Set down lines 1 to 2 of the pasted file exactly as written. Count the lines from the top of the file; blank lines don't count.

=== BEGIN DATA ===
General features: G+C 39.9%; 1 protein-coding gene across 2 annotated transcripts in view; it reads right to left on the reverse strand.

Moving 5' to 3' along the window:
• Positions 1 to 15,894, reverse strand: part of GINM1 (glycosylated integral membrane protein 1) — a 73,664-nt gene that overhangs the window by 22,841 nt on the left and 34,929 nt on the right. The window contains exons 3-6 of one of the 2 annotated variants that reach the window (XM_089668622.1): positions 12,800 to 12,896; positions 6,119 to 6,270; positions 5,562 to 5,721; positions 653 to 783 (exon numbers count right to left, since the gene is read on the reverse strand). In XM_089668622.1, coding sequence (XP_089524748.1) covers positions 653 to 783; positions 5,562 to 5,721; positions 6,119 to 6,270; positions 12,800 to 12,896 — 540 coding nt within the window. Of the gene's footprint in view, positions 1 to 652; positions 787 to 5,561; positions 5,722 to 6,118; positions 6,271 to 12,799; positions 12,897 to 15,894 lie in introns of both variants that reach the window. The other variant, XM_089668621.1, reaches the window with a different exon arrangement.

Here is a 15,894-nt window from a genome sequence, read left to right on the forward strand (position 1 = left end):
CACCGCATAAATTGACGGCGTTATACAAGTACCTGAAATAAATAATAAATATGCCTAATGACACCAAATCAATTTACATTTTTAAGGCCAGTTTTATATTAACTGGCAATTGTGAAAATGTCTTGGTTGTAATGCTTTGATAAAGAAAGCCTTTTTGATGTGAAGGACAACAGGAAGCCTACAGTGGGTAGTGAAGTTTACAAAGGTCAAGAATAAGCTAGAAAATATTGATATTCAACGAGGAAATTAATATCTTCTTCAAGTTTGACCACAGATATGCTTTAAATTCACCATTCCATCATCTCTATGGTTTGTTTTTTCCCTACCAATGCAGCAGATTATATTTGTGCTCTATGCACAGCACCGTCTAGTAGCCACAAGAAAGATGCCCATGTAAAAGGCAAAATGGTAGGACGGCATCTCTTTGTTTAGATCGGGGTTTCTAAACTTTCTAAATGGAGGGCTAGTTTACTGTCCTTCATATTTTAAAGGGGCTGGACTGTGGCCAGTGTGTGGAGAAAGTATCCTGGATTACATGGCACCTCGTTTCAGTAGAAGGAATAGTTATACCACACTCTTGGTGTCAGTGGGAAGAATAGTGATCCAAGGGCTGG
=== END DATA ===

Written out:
General features: G+C 39.9%; 1 protein-coding gene across 2 annotated transcripts in view; it reads right to left on the reverse strand.

Moving 5' to 3' along the window: